Now, with Steward restored to the line-up, the tinkering has switched to the pack where starts for Joe Marler and George Martin were a surprise when the semi-final line-up was confirmed on Thursday.

While the 33-year-old Marler is a greatly seasoned player, starts have been a rare occurrence for quite some time. From the 2019 World Cup quarter-final versus Australia through to last weekend’s 2023 quarter-final, the loosehead started in just five of his 22 appearances, but he has now got the jump on Ellis Genge for the No1 shirt.

There is at least assurance for England fans in that they know what they should get from Marler. In contrast, the promotion of rookie Martin from the bench is quite an incredible selection.

Now, he has not replaced a player who fully knows his trade inside out: Ollie Chessum is just a 16-cap 23-year-old still serving an apprenticeship at Test level but the wind was very much in his sails at France 2023. Until this weekend.


The 22-year-old Martin is 10 months younger than Chessum and comes with less experience as he has just eight caps, with only three of those appearances as a starter.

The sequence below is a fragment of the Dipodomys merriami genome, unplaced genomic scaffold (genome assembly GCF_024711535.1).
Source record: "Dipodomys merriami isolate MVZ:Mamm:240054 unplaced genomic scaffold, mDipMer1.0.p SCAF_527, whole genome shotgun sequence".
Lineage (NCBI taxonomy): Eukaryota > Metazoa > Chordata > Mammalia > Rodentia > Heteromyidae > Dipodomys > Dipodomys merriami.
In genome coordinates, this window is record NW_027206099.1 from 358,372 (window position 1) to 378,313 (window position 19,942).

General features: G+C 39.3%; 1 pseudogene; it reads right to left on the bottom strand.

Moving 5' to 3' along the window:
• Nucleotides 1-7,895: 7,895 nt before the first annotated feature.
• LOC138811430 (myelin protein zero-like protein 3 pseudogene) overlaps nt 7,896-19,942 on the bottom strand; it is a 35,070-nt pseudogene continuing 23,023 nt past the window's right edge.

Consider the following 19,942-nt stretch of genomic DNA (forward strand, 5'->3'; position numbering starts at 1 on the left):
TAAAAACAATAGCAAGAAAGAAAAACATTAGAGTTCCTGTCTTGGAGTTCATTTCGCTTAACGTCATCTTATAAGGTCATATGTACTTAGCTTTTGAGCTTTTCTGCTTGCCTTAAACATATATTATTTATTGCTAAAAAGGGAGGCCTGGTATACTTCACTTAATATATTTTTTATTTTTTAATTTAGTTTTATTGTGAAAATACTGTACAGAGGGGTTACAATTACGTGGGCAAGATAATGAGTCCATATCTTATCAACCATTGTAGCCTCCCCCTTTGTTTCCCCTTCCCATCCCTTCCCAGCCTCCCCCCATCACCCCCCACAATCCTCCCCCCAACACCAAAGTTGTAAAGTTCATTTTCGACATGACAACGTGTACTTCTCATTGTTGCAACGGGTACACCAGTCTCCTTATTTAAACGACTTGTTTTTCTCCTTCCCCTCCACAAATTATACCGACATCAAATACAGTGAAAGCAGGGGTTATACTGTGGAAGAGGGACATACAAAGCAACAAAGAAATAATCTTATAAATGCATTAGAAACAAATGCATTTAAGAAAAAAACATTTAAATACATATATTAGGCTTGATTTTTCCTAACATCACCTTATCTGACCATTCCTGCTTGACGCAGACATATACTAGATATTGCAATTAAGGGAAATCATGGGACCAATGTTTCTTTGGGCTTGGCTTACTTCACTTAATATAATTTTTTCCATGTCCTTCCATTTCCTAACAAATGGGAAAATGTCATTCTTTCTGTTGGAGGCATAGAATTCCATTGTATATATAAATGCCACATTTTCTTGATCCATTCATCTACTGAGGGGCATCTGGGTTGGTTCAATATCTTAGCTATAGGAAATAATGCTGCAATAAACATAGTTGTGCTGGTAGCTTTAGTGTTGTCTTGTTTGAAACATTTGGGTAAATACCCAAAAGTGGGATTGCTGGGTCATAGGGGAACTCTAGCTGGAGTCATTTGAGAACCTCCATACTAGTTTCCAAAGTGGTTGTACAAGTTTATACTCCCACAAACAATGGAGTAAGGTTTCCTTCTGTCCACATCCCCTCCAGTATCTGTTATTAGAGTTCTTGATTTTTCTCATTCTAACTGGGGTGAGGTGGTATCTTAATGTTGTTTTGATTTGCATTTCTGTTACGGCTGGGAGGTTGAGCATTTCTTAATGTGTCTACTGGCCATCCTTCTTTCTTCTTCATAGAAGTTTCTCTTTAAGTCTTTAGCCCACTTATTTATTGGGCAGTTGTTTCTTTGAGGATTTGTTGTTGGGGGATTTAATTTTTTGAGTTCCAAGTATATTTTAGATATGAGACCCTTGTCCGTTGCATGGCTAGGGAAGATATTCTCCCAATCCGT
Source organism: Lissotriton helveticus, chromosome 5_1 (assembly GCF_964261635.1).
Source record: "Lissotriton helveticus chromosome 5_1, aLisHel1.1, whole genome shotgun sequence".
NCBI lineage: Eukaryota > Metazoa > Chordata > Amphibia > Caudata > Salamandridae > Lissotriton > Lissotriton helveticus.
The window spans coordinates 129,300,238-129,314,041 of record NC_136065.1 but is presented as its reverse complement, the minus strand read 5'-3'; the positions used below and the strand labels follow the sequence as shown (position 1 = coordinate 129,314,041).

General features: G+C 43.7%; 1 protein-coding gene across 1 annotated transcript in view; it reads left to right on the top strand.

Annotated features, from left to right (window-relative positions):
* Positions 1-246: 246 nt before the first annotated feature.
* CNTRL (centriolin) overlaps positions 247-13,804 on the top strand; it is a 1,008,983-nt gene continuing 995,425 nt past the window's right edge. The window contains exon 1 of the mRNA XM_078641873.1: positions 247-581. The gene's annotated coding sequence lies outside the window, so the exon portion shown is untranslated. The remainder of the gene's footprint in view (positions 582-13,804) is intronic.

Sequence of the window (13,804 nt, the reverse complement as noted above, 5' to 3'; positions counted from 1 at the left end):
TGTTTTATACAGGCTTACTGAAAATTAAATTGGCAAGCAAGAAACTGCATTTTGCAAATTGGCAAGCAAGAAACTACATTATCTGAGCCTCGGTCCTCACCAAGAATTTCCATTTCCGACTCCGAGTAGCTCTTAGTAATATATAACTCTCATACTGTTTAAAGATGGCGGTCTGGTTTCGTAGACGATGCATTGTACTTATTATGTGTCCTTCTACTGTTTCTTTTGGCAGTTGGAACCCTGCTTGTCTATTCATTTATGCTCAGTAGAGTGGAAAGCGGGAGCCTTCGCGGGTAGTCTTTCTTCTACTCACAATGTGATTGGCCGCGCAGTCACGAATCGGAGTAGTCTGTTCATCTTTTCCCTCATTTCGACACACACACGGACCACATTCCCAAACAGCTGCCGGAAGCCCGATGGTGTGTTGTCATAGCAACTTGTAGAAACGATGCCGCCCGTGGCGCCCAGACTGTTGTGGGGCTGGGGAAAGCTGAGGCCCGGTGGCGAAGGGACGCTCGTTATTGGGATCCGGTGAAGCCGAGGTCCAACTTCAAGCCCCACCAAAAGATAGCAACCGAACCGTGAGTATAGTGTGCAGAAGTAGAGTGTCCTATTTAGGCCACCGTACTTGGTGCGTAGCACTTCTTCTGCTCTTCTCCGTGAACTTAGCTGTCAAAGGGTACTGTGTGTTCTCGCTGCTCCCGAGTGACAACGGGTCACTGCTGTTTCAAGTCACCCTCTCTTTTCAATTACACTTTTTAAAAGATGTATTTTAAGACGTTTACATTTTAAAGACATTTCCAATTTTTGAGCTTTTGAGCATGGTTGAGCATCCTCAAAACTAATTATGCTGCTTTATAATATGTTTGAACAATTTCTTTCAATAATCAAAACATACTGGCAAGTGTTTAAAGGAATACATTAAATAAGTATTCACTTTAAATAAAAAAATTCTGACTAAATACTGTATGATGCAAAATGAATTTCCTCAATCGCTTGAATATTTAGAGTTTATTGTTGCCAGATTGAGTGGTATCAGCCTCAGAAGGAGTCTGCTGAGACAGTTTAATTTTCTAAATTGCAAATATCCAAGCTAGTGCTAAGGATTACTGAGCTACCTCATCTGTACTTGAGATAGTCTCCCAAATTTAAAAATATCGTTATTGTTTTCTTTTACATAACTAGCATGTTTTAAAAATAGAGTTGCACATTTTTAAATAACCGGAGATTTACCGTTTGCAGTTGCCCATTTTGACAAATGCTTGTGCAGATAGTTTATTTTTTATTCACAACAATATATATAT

What’s more, just once has he started in partnership with Maro Itoje, yet Borthwick has seen something that has given him the confidence to roll out the combo of Martin/Itoje versus Franco Mostert/Eben Etzebeth and have Chessum arriving off the bench in ‘Q4’ – along with Genge – with the result still hopefully undecided.

Importance of a good Curry
Multiple questions to England personnel in the lead-up to this semi-final have been about the 2019 final loss to South Africa and whether the issue of ‘revenge’ was somehow egging them along this week. The answers were all the same – that so much has changed in the four years since then.

Even going back 11 months to when the English last played the Springboks is a precarious business. Just nine of Saturday night’s matchday 23 played in that Twickenham fixture, the final outing in the Eddie Jones era, meaning it is hard to compare then and now.

If there is a valid takeaway from that 13-27 Autumn Nations Series defeat it’s that England’s set-piece must be reliable, their penalty count positive and the possession turnover low if they are going to go toe-to-toe with South Africa.